A series of film reviews and opinion pieces from a film student and all round movie lover! Happy reading!
The best film of 2013, hands down!
“Prisoners” is by far and away the most gripping, intense and obscure crime/drama/thriller of the past few years and is 2013’s best picture for so many reasons, mainly it’s unpredictability and overall convoluted structure.Set in a gloomy, isolated and snowy Pennsylvania, “Prisoners” is the story of a father and a detective’s struggle to find two abducted girls that pushes the protagonists to their ultimate limits in terms of morality.
Detective Loki (Jake Gyllenhaal) is assigned the task of finding the missing girls of Keller Dover (Hugh Jackman) and Franklin Birch (Terrence Howard) and soon realises how deep and unnerving an investigation this is. Loki’s attitude is mostly quite reserved and calm, however the stress and anxiety of the mystery overpower him at times as repressed dark memories of his own re-emerge.
Paul Dano is once again brilliant in his supporting role as Alex Jones, the psychologically damaged and socially inadequate initial suspect. His performance stands out as one of the better supporting roles of last year, adding to his incredible repertoire of fantastic films including “Little Miss Sunshine”, “There Will Be Blood”, “12 Years a Slave” and “Looper”.
The attitude towards characters fluctuates throughout “Prisoners” but mostly towards Alex Jones, empathy, sympathy, hatred, frustration and sorrow are all felt for the boy at several points of the film. The way in which this mystery plays out is so smart, especially for the style of the film and the themes it incorporates. Religion seems to play a large part in this film, however it doesn’t get directly mentioned too much; many links have a been made to the film’s Christian symbolism and subtle religious references.
Regarding symbolism and attention to detail, the cinematography of “Prisoners” is simply breathtaking. There is no doubt that cinematographer Roger A. Deakins (“The Shawshank Redemption”, “Skyfall”, “No country For Old Men” and “The Big Lebowski”) was assigned to “Prisoners” to give it an extra dimension and make the film what it is, marvellous. Every shot is meticulously crafted and perfectly framed in such a way, that there seems to always be a bigger picture the audience never witnesses; wide, establishing shots are rare in “Prisoners”, the widest that springs to mind is the shot of Dover walking into the liquor store as Loki is paying on him. The coldness of the setting and the eeriness and feeling of solitariness generated by the film’s cinematography makes “Prisoners” such an exquisite work of art.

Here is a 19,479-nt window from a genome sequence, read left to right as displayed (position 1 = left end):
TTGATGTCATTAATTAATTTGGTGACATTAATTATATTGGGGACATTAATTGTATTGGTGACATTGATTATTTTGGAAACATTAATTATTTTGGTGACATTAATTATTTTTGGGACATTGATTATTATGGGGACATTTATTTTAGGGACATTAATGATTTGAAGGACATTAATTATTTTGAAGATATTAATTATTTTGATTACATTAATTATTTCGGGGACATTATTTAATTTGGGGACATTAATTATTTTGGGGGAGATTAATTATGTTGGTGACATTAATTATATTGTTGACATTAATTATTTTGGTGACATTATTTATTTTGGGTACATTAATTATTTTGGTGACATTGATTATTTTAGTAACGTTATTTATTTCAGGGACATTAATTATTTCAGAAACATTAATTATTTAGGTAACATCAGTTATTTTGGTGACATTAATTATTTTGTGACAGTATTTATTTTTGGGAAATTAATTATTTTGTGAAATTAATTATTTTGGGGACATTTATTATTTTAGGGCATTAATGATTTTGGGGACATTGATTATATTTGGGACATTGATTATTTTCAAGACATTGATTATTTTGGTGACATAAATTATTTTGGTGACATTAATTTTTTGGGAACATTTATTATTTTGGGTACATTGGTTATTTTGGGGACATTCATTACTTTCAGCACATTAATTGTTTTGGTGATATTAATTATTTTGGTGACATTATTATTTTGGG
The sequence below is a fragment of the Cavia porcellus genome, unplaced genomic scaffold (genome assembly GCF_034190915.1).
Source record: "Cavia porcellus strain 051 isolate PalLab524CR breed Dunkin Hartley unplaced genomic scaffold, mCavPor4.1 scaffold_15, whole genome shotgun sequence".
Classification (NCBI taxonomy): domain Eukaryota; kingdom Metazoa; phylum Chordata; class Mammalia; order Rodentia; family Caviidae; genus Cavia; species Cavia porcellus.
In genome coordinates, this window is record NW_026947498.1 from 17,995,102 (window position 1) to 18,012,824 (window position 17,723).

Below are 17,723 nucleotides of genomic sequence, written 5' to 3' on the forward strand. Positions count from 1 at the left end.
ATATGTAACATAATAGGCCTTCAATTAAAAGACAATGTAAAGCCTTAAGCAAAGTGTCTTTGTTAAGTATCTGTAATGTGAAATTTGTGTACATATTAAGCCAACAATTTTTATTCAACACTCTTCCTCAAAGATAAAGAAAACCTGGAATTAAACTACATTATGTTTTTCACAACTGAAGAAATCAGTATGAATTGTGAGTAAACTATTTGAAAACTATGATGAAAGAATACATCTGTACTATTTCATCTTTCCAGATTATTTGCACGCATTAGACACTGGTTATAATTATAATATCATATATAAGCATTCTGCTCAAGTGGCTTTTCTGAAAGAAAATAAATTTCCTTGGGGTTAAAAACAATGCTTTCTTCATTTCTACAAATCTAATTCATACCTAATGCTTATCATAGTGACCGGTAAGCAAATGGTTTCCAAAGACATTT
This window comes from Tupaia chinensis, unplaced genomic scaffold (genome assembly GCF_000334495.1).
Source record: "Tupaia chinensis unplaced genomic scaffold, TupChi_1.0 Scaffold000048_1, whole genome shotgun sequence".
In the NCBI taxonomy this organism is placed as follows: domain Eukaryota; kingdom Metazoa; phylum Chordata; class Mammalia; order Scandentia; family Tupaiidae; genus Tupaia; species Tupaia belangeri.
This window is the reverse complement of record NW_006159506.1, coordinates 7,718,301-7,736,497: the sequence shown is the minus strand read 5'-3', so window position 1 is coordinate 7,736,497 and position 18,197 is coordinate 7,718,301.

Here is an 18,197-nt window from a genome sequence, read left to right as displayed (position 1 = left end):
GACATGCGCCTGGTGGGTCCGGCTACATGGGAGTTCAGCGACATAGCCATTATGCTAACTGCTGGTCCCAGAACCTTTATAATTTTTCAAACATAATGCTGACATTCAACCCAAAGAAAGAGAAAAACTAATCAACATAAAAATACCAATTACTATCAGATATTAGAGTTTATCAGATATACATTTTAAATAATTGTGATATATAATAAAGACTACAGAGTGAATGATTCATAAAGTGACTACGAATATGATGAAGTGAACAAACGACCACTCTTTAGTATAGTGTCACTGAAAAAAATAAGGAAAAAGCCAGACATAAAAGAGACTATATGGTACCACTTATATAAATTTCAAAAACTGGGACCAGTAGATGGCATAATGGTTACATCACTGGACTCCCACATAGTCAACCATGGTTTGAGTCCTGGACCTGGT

The embodiment of Keller Dover has arguably resulted in the performance of Hugh Jackman’s career. His emotional range is explored time and time again throughout the film, and it is obvious Jackman is giving each shot 120%. The first time Loki and Dover meet is the best piece of acting Jackman has ever produced in a film; the execution of his mumbled, confused dialogue is faultless and astonishingly good. Theres just something about that short moment of the scene which is just so riveting; it needs to be seen, rather than put into words.The question surrounding Dover is exactly what lengths he will go to in order to save his daughter; how that expands is shocking and captivating.
Jake Gyllenhaal makes a triumphant return to the big screen as Loki, arguably one of the performances of his career as well. His mannerisms, attitude and excessive blinking are perfectly displayed as the audience gradually begins to enter Loki as a person, rather than a detective. His ultra-stressfull existence and limited contact with the outside world make this lonesome detective an enigma of some sorts; there is a mystery is Loki himself. Gyllenhaal’s role in 2012’s “End Of Watch” obviously had an effect on him and gave him an insight into portraying a police officer; his actions, delivery of dialogue and other features of his performance are so believable, you forget it’s Gyllenhaal on the screen.
Nothing is what it seems in “Prisoners”, and that is exactly what is required when creating an intense and gripping drama/mystery such as this. At times, the violence or simply the suspense is enough to have you on the end of your seat, and it may only be 20 minutes in; that’s how engaging “Prisoners” is. The small cast adds to the solitary nature and creepiness of the case, while the town itself gives off an unnerving impression. This is a common trait found in long-weilding mystery/thrillers, and “Prisoners” undoubtedly epitomises this.
How “Prisoners” was not nominated for more Academy Awards is an abomination. Being nominated for ‘Best Screenplay’ and nothing else at this years OSCARS was insulting to this mesmerising piece. Furthermore, losing to “Gravity” (a magnificent film), which is mostly produced on green screens is unfair; “Gravity”s cinematography is artificially created, while “Prisoners” and other nominees’ cinematography was manually and traditionally developed.
Overall the ‘Best Picture of 2013’ award goes to Denis Villenvue’s “Prisoners” and it’s shocking, engaging and intense storyline. The acting is superb, the cinematography is world class and the screenplay demands a lot of praise. A fluctuating piece emotionally and progressively, “Prisoners” is a must-watch and a true timeless modern classic.